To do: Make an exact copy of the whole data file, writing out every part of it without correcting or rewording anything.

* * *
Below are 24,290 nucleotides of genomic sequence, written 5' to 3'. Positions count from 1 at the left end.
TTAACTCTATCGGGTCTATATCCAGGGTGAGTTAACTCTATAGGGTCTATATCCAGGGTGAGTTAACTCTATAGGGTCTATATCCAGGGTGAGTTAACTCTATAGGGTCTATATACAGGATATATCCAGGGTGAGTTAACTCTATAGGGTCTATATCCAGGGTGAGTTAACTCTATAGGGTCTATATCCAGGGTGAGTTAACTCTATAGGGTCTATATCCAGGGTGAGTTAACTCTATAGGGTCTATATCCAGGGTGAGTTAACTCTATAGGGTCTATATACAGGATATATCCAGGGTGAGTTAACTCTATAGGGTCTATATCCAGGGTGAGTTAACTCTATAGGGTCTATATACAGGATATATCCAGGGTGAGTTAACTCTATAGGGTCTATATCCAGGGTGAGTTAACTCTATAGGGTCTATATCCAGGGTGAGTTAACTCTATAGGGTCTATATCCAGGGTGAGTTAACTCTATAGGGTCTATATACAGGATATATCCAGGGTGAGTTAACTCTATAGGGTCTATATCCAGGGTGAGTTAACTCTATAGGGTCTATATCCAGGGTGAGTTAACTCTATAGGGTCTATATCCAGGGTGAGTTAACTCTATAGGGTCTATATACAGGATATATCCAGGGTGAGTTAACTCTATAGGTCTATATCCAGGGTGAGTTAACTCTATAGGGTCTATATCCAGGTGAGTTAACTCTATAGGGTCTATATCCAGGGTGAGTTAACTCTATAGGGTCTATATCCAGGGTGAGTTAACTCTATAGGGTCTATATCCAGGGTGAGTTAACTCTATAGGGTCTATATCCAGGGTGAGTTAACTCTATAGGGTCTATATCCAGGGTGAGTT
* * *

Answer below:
Below are 24,290 nucleotides of genomic sequence, written 5' to 3'. Positions count from 1 at the left end.
TTAACTCTATCGGGTCTATATCCAGGGTGAGTTAACTCTATAGGGTCTATATCCAGGGTGAGTTAACTCTATAGGGTCTATATCCAGGGTGAGTTAACTCTATAGGGTCTATATACAGGATATATCCAGGGTGAGTTAACTCTATAGGGTCTATATCCAGGGTGAGTTAACTCTATAGGGTCTATATCCAGGGTGAGTTAACTCTATAGGGTCTATATCCAGGGTGAGTTAACTCTATAGGGTCTATATCCAGGGTGAGTTAACTCTATAGGGTCTATATACAGGATATATCCAGGGTGAGTTAACTCTATAGGGTCTATATCCAGGGTGAGTTAACTCTATAGGGTCTATATACAGGATATATCCAGGGTGAGTTAACTCTATAGGGTCTATATCCAGGGTGAGTTAACTCTATAGGGTCTATATCCAGGGTGAGTTAACTCTATAGGGTCTATATCCAGGGTGAGTTAACTCTATAGGGTCTATATACAGGATATATCCAGGGTGAGTTAACTCTATAGGGTCTATATCCAGGGTGAGTTAACTCTATAGGGTCTATATCCAGGGTGAGTTAACTCTATAGGGTCTATATCCAGGGTGAGTTAACTCTATAGGGTCTATATACAGGATATATCCAGGGTGAGTTAACTCTATAGGTCTATATCCAGGGTGAGTTAACTCTATAGGGTCTATATCCAGGTGAGTTAACTCTATAGGGTCTATATCCAGGGTGAGTTAACTCTATAGGGTCTATATCCAGGGTGAGTTAACTCTATAGGGTCTATATCCAGGGTGAGTTAACTCTATAGGGTCTATATCCAGGGTGAGTTAACTCTATAGGGTCTATATCCAGGGTGAGTT